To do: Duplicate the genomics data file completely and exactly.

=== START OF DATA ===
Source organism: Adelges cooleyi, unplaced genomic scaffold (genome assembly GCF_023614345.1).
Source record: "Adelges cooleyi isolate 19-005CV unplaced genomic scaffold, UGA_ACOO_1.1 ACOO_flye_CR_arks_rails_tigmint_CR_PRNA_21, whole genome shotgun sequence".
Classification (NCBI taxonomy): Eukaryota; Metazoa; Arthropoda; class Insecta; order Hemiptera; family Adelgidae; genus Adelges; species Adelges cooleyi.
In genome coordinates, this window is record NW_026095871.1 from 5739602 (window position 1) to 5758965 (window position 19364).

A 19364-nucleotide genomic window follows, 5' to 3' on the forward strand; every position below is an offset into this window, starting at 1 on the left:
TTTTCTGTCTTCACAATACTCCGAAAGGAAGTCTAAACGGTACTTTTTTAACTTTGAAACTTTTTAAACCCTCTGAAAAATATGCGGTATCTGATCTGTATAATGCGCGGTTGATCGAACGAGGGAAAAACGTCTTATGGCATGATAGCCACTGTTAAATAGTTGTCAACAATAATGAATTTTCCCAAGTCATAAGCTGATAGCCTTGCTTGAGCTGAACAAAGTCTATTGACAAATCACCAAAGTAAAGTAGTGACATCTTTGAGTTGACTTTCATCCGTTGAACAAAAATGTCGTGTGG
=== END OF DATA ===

Source organism: Adelges cooleyi, unplaced genomic scaffold (genome assembly GCF_023614345.1).
Source record: "Adelges cooleyi isolate 19-005CV unplaced genomic scaffold, UGA_ACOO_1.1 ACOO_flye_CR_arks_rails_tigmint_CR_PRNA_21, whole genome shotgun sequence".
Classification (NCBI taxonomy): Eukaryota; Metazoa; Arthropoda; class Insecta; order Hemiptera; family Adelgidae; genus Adelges; species Adelges cooleyi.
In genome coordinates, this window is record NW_026095871.1 from 5739602 (window position 1) to 5758965 (window position 19364).

A 19364-nucleotide genomic window follows, 5' to 3' on the forward strand; every position below is an offset into this window, starting at 1 on the left:
TTTTCTGTCTTCACAATACTCCGAAAGGAAGTCTAAACGGTACTTTTTTAACTTTGAAACTTTTTAAACCCTCTGAAAAATATGCGGTATCTGATCTGTATAATGCGCGGTTGATCGAACGAGGGAAAAACGTCTTATGGCATGATAGCCACTGTTAAATAGTTGTCAACAATAATGAATTTTCCCAAGTCATAAGCTGATAGCCTTGCTTGAGCTGAACAAAGTCTATTGACAAATCACCAAAGTAAAGTAGTGACATCTTTGAGTTGACTTTCATCCGTTGAACAAAAATGTCGTGTGG